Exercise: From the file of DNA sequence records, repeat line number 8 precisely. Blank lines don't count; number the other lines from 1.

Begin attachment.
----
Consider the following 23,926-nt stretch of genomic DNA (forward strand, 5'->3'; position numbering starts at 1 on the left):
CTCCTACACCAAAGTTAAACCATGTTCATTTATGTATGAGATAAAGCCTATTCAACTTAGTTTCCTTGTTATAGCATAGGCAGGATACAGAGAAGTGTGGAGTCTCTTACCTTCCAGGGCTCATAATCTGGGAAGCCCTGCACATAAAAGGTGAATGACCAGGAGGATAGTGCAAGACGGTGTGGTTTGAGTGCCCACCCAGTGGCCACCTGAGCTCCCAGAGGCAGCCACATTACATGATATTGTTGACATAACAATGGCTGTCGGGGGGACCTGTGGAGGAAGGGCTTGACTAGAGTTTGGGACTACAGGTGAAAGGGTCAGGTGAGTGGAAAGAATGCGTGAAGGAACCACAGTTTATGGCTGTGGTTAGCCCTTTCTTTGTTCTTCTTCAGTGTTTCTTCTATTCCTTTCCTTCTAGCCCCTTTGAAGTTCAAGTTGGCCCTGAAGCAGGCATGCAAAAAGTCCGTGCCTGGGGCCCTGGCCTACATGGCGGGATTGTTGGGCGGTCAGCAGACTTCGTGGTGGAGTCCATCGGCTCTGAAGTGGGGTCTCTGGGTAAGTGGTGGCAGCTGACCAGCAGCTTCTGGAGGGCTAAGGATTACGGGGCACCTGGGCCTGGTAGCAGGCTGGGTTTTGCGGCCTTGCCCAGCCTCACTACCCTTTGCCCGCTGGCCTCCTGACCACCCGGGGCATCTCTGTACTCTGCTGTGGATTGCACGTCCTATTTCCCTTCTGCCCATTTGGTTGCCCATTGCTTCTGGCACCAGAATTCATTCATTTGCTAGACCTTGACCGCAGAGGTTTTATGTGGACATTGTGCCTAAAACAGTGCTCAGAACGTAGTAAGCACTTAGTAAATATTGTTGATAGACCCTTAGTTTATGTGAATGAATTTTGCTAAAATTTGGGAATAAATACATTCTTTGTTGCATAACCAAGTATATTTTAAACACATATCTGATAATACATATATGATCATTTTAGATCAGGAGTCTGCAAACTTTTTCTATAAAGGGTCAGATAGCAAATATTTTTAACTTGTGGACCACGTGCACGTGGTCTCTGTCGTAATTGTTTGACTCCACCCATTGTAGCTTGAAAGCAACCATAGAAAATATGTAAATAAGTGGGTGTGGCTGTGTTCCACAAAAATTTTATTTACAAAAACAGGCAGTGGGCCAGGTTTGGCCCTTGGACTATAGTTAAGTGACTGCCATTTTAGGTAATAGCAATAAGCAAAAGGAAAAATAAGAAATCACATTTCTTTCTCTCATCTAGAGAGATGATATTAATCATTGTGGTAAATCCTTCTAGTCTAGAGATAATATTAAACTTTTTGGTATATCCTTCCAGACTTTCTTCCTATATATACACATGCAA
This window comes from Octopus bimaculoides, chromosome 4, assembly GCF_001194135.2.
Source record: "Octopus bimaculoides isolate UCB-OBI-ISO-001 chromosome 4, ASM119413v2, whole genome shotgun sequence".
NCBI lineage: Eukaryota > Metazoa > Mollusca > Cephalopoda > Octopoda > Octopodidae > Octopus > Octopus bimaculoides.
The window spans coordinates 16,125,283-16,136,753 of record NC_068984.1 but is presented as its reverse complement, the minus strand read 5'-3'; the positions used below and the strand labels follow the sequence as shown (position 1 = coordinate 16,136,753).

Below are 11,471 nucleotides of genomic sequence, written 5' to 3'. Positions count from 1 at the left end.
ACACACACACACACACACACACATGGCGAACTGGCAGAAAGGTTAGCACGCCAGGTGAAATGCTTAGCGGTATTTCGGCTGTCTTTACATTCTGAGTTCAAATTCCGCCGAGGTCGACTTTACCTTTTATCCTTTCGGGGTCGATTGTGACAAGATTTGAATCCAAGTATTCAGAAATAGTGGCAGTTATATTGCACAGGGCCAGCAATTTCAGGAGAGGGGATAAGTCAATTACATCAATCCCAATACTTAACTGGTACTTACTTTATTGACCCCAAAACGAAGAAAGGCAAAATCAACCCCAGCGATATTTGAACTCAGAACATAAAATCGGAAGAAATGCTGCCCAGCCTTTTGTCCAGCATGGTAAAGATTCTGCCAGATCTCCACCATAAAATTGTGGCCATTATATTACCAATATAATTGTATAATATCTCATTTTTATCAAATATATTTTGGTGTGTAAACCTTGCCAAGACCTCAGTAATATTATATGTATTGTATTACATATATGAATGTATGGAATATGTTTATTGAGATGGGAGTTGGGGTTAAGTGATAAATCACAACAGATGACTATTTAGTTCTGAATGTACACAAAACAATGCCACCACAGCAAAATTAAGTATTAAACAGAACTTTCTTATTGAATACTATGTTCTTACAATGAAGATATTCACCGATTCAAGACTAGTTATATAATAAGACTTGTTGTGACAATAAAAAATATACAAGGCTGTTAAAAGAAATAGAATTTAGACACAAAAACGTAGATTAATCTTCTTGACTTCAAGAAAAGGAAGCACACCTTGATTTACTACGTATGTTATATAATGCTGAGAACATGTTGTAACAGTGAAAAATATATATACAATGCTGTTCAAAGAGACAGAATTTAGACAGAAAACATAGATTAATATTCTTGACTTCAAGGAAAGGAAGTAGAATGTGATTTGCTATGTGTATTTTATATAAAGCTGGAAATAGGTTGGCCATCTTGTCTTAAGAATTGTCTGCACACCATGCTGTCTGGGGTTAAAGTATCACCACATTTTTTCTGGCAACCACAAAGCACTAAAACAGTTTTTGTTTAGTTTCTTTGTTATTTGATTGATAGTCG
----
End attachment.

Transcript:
ACACACACACACACACACACACATGGCGAACTGGCAGAAAGGTTAGCACGCCAGGTGAAATGCTTAGCGGTATTTCGGCTGTCTTTACATTCTGAGTTCAAATTCCGCCGAGGTCGACTTTACCTTTTATCCTTTCGGGGTCGATTGTGACAAGATTTGAATCCAAGTATTCAGAAATAGTGGCAGTTATATTGCACAGGGCCAGCAATTTCAGGAGAGGGGATAAGTCAATTACATCAATCCCAATACTTAACTGGTACTTACTTTATTGACCCCAAAACGAAGAAAGGCAAAATCAACCCCAGCGATATTTGAACTCAGAACATAAAATCGGAAGAAATGCTGCCCAGCCTTTTGTCCAGCATGGTAAAGATTCTGCCAGATCTCCACCATAAAATTGTGGCCATTATATTACCAATATAATTGTATAATATCTCATTTTTATCAAATATATTTTGGTGTGTAAACCTTGCCAAGACCTCAGTAATATTATATGTATTGTATTACATATATGAATGTATGGAATATGTTTATTGAGATGGGAGTTGGGGTTAAGTGATAAATCACAACAGATGACTATTTAGTTCTGAATGTACACAAAACAATGCCACCACAGCAAAATTAAGTATTAAACAGAACTTTCTTATTGAATACTATGTTCTTACAATGAAGATATTCACCGATTCAAGACTAGTTATATAATAAGACTTGTTGTGACAATAAAAAATATACAAGGCTGTTAAAAGAAATAGAATTTAGACACAAAAACGTAGATTAATCTTCTTGACTTCAAGAAAAGGAAGCACACCTTGATTTACTACGTATGTTATATAATGCTGAGAACATGTTGTAACAGTGAAAAATATATATACAATGCTGTTCAAAGAGACAGAATTTAGACAGAAAACATAGATTAATATTCTTGACTTCAAGGAAAGGAAGTAGAATGTGATTTGCTATGTGTATTTTATATAAAGCTGGAAATAGGTTGGCCATCTTGTCTTAAGAATTGTCTGCACACCATGCTGTCTGGGGTTAAAGTATCACCACATTTTTTCTGGCAACCACAAAGCACTAAAACAGTTTTTGTTTAGTTTCTTTGTTATTTGATTGATAGTCG